Tools To Control Your Asthma & Allergies
93% of asthma patients have disturbed sleep. Most physicians agree neither asthma patients nor their caregivers have to suffer from disturbed sleep. The major reason an asthma patient might have a poor night’s sleep is uncontrolled or poorly controlled asthma. Many asthma flare-ups or symptoms occur at night, robbing patients of the rest they need in order to withstand and recuperate from these same flare-ups. Asthma symptoms like wheezing & coughing disturb sleep and are usually at their worst at 4 am and are referred to as the “morning dip”. Steps can be taken to change and improve this situation to get a better night’s sleep for patients.
- Optimize drug therapy with regular use of anti-inflammatory control medications, typically using an inhaled corticosteroid and a long acting beta-agonist
- Time the medication is used (Chronotheraphy) is critical: Take the evening bronchodilator just before sleep, which minimizes the “morning dip”
- Provide a comfortable and healthy bed: Buy the best & most comfortable mattress you can afford; eliminate dust mites by using bedding encasements; keep bedding free of other organic matter like feathers & animal dander
- The bedroom should be a quiet, clean, appropriately dark and environmentally comfortable sanctuary
- Use a Peak Flow Meter to ensure better asthma control. Peak Flow Meters accurately assess the degree of airway narrowing even before symptoms begin to show or an episode starts. Using a PFM allows adjustments in asthma medications before symptoms begin, meaning better disease control, and better disease control means better sleep.
- Control other ailments that affect sleep quality such as nasal drainage, acid reflux, sleep apnea, chronic pain and stress
- If the patient is an adult, Stop smoking, limit caffeine and alcohol intake late at night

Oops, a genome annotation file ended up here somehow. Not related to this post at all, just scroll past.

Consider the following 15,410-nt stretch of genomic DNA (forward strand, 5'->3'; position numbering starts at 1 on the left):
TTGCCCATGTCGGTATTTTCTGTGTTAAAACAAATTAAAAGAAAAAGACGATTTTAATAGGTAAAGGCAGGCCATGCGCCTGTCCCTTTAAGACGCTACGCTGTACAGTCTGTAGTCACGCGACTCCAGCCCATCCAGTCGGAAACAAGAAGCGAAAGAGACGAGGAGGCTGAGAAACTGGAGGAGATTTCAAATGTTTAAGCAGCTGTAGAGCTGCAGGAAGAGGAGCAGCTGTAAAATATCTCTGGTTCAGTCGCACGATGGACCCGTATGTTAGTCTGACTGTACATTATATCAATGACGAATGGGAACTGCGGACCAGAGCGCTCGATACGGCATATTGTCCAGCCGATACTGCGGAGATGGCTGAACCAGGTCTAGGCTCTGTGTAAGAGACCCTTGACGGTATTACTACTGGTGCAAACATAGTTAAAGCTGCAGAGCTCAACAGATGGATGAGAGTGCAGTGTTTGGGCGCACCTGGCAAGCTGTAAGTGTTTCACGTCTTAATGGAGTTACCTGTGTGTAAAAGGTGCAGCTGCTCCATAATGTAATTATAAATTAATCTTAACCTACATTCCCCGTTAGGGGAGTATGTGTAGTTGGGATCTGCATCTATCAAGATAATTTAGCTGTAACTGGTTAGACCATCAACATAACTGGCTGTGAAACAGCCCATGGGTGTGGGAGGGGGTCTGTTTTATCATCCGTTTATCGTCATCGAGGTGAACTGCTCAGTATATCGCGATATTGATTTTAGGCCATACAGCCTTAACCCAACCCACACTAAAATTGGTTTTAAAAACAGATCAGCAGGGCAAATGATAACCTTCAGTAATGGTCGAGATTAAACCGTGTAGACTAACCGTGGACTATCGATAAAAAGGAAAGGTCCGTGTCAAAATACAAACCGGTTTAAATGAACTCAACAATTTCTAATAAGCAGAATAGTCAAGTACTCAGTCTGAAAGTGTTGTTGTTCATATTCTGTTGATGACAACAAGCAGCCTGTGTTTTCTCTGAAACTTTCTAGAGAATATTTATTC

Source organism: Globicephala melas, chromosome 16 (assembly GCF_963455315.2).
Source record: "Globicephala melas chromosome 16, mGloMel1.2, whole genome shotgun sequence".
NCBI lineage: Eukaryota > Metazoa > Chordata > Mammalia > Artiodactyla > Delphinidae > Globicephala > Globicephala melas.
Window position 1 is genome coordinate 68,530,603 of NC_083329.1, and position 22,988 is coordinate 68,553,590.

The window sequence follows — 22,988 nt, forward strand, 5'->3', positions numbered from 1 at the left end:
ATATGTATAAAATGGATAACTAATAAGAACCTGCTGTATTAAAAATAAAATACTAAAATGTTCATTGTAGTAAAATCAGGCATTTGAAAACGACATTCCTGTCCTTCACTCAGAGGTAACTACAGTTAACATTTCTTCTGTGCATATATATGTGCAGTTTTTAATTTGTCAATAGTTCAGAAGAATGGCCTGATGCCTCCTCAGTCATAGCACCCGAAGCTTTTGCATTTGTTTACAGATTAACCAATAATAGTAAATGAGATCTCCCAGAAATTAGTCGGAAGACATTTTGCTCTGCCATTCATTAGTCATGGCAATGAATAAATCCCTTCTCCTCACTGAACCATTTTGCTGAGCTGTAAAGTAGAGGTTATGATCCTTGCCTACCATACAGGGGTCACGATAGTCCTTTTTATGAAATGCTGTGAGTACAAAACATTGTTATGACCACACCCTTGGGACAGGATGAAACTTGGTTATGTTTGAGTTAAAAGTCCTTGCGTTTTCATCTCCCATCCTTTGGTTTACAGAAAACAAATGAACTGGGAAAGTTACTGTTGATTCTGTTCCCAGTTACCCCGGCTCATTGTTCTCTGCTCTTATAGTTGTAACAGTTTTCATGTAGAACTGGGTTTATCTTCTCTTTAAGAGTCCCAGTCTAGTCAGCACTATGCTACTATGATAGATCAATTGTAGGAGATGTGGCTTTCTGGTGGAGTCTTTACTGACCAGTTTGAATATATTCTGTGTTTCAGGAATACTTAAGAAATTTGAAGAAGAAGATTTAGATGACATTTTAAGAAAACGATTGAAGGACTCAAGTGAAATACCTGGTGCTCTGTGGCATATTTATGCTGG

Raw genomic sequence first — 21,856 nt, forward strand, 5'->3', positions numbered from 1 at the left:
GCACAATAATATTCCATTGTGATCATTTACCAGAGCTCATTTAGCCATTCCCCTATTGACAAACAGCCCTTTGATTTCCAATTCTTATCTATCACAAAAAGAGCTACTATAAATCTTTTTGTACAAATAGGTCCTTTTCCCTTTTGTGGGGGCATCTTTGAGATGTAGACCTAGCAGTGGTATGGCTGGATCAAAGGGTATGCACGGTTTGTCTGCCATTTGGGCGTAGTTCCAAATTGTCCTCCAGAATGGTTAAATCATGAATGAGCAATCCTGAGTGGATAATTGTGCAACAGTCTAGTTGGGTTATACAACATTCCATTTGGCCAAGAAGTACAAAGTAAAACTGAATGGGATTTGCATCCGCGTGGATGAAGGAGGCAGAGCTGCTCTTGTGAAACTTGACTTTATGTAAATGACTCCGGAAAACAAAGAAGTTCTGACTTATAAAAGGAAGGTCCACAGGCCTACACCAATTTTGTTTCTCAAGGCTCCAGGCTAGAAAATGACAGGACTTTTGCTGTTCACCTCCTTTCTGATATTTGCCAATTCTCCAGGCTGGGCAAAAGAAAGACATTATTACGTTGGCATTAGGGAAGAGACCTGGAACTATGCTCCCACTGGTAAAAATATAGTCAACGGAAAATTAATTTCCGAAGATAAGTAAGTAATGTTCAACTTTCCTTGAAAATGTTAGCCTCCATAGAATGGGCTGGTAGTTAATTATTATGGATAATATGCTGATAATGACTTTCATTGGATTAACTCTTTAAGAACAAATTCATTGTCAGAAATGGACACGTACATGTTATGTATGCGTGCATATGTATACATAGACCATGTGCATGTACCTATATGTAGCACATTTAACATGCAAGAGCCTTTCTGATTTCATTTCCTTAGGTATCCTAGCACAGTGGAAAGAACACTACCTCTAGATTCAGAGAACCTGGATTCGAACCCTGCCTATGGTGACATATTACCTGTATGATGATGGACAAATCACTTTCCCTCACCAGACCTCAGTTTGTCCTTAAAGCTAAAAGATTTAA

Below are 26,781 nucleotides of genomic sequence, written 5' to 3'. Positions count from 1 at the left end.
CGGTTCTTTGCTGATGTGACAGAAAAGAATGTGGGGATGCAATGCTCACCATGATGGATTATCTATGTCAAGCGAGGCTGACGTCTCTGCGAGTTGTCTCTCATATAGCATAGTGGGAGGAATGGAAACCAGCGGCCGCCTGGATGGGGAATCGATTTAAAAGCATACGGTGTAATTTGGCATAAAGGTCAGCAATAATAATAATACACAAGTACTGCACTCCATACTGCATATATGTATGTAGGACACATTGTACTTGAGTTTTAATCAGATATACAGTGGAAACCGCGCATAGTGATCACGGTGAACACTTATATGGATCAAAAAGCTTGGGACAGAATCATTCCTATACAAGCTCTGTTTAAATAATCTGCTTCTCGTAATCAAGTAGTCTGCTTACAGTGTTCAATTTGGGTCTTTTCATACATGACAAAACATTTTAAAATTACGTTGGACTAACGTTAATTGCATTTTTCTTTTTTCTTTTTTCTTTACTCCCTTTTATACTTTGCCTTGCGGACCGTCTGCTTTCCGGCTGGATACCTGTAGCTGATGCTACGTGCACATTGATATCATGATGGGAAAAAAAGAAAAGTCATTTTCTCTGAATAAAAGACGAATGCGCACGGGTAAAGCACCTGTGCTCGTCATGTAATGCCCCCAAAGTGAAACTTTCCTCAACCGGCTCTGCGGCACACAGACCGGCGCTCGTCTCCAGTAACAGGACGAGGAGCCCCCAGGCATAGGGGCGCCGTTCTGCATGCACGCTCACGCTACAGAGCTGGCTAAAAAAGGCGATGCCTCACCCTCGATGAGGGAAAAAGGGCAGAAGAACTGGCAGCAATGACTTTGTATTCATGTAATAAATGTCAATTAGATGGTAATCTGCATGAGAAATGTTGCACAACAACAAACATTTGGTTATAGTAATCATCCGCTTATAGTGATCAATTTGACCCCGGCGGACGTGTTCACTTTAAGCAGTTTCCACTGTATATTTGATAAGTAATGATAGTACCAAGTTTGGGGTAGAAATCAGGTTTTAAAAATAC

- Exercise is a good way to improve sleep quality but timing is important. Don’t exercise before bedtime, and if you have EIA (Exercise Induced Asthma) ask a physician about using a bronchodilator prior to exercise
- Drink less fluids after 6 pm and do relaxing things before bedtime like bathing, grooming, reading. Don’t watch action movies, TV news, start a stressful project or play computer games before bed
- Go to sleep and arise at the same hours every day, setting a pattern that works for you, and above all, keep animals out of the bedroom
Many asthma patients suffer from Acid Reflex or GERD (gastrointestinal reflux disorder) and this is related to nocturnal asthma episodes. GERD occurs when the valve separating the esophagus from the stomach malfunctions and allows stomach content (acid and digestive enzymes) to leave the stomach and enter the esophagus. (Think of a door that won’t shut properly). When this happens, the lining of the esophagus gets damaged causing heartburn, chest pains and belching. Symptoms are often worse at night because we sleep in a reclining position and the valve opens more easily. The same vagus nerve that controls this valve action supplies sensory fibers to the airway passages, so GERD could cause asthma symptoms – coughing, wheezing, hoarseness or even stomach acids spilling into the lungs. Many asthma medications relax this same vagus nerve, but then this aggravates GERD (opens the valve) and thus provokes more asthma symptoms.
Milk at bedtime encourages relaxation or settles a nervous stomach, which may be fine for some people, but because of the relationship of allergies and asthma, may have a detrimental effect on some asthma patients.
In 80% of asthmatics, emotions or stress can cause an asthma attack; racing thoughts & stress don’t allow a person to fall asleep or get back to sleep once awake, again creating a vicious cycle of symptoms for asthmatics. Many people treat insomnia or sleeplessness with either OTC (over-the-counter) or prescriptive medications without first finding the reasons for the insomnia and treating those. Accurate diagnosis leads to appropriate treatment and restful sleep. If insomnia lasts more than a week, see a doctor instead of self-medicating.
Nighttime asthma symptoms keep parents & caregivers awake, too. To sleep better, caregivers should:
- Educate themselves about the disease. Be in control through knowledge
- Learn when to ask for professional help for their children’s symptoms
- Maintain the best asthma control plan for the patient: regular use of PFM, using control meds, environmental controls, avoiding triggers, plus regular doctor visits
- Recognize the stresses of being the caregiver for an asthma patient.: every week, set time to do something fun for yourself, whatever relaxes you
- Make the adult bedroom a private sanctuary – buy a good bed, maintain proper darkness, and keep pets out of the bedroom
- Avoid caffeine and alcohol in the evenings & stop smoking
- Take their own regular medications
- Have someone to talk with regularly to share thoughts & fears
- Avoid TV news or violent movies before bedtime and exercise either in the morning or daytime rather than right before bedtime
- See their doctor for professional help if insomnia lasts more than a week.